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Bessarion

Overview

Bessarion Station is located just east of the corner of Sheppard Avenue and Bessarion Road, in North York. The station currently has relatively few major trip generators, with a couple of big box stores located within walking distance. This may be set to change however, as a result of a large condominium tower neighbourhood and a community centre being built adjacent to the station's main entrance.

As with other Line 4 stations, Bessarion features a spacious concourse and high interior ceilings. The station is arranged in 3 levels. At street level are the station's 2 headhouse-style entrances, facing each other from opposite sides of Sheppard Avenue. The south side entrance is accessible. Below the street is the main concourse with the station's only fare line, and below that is the platform level. As with most stations on Line 4, Bessarion features an island platform currently sized to hold a 4-car train, but with knockout panels allowing future expansion to 6-car trains. Bessarion's knockout panels can be found at the west end of the platform.

Station Facts 

  • Opening Date:
    • November 24, 2002
  • Internal ID: 57P
  • Lines:
    • Line 4 Sheppard
  • Previous Station:
    • Bayview
  • Following Station:
    • Leslie
  • Entrances: 2 (1 accessible)
  • Fare Gates: 9
  • Booths: 1
  • PRESTO Card Vending Machines: 2
  • PRESTO Reloading Machines: 1
  • POP Transfer Printers: 2
  • Elevators: 2
  • Escalators: 4

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Unique Features

When Line 4 opened, Bessarion gained the ignominious honour of least-used heavy rail subway station in Toronto. The station serves under 3,000 passengers daily, as a result of being located in a low-density suburban residential area, with no north-south bus routes or major streets to channel ridership to the station. This, along with its namesake (a 2-block long residential street) being unfamiliar to most Torontonians, generated criticism over the line's design and use of funds. From the late 2010s, local transit enthusiasts and urbanists adopted Bessarion as a sort of internet meme, featured in parody conspiracy theories doubting its existence, or purportedly having properties based in science fiction or the supernatural.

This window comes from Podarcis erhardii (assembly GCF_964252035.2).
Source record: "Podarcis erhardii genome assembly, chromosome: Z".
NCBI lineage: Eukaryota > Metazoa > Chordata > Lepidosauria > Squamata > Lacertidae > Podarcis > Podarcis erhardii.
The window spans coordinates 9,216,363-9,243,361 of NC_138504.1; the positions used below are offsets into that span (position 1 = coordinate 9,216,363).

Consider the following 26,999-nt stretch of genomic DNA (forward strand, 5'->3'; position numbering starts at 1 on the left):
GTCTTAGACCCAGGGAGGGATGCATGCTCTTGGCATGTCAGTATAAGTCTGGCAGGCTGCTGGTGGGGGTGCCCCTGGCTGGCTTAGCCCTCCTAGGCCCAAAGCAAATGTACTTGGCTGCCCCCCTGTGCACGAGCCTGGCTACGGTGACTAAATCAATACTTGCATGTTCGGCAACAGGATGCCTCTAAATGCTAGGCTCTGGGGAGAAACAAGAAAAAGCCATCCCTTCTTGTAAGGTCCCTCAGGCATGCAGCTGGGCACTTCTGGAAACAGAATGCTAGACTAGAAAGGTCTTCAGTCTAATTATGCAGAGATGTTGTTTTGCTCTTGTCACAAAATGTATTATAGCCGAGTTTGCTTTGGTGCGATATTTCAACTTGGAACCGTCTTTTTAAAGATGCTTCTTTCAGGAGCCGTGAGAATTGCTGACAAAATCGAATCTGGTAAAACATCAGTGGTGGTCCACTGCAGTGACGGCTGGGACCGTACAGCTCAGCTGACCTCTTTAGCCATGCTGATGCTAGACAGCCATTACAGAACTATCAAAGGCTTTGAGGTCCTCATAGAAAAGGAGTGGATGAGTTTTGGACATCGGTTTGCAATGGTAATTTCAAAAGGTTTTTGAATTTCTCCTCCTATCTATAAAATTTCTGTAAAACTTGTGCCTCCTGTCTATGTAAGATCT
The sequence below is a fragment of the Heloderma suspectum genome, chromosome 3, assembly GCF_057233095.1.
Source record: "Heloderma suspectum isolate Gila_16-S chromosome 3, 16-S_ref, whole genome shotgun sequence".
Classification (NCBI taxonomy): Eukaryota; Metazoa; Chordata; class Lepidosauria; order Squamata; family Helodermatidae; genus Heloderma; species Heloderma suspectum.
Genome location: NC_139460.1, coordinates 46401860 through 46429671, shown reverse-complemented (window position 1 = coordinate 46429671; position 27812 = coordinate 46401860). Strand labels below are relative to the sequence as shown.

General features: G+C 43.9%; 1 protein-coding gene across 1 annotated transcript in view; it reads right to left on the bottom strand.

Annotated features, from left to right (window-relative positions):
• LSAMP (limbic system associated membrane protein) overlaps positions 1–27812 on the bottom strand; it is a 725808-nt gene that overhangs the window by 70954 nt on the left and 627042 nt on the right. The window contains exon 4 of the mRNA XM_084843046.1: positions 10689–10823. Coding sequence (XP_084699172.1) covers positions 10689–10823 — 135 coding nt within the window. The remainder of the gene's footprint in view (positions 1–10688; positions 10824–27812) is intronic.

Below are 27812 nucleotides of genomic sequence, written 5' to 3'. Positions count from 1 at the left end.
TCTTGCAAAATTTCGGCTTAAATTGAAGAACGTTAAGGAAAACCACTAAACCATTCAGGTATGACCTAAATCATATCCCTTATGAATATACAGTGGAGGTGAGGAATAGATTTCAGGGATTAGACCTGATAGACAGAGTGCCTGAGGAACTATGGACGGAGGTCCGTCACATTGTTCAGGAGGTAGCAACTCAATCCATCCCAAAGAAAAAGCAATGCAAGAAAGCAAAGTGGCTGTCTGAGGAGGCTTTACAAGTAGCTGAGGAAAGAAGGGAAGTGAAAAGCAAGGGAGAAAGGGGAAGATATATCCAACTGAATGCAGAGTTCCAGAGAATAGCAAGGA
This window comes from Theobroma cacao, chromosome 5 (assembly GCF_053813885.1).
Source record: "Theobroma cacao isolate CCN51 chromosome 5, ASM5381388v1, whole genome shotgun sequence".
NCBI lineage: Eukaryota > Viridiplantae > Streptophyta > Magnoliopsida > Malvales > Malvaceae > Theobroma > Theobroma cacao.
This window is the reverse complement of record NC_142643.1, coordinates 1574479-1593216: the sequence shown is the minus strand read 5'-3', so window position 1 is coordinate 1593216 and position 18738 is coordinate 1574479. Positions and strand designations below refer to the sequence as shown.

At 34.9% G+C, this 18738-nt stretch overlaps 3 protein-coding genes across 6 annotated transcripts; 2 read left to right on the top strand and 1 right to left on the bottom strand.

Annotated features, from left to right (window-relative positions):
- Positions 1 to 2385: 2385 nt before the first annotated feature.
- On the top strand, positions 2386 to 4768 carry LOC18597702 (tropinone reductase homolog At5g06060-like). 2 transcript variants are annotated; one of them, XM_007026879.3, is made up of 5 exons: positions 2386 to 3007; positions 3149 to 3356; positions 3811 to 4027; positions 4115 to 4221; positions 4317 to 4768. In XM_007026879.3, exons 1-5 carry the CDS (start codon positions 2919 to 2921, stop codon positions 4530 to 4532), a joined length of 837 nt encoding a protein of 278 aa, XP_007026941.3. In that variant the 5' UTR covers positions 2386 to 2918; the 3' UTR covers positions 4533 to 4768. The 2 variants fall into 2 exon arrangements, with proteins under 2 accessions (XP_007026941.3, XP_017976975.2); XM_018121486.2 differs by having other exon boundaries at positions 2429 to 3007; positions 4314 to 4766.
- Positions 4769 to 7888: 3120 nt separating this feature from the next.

With the opening of the Line 1 extension to Vaughan Metropolitan Centre in 2017, Bessarion has lost its lonely distinction to Downsview Park, which had even lower ridership in 2018. However, Downsview Park is explicitly intended as an intermodal transfer point to the GO train Barrie Line, which is set for major service expansion in the 2020s, so it is possible that Bessarion may regain the title of least-used subway station in the future.


Public Artwork

Bessarion features a public art installation by Sylvie Belanger, titled Passing. The installation features tiles with silk-screened images of body parts including the backs of heads, feet, and hands. The installation evokes the patterns of passengers passing through the station, with the images of heads appearing on the platform, feet in the concourse, and hands in the stairs between the concourse and street level.


Platform Photos


Interior Photos


Exterior Photos


Bayview
Leslie

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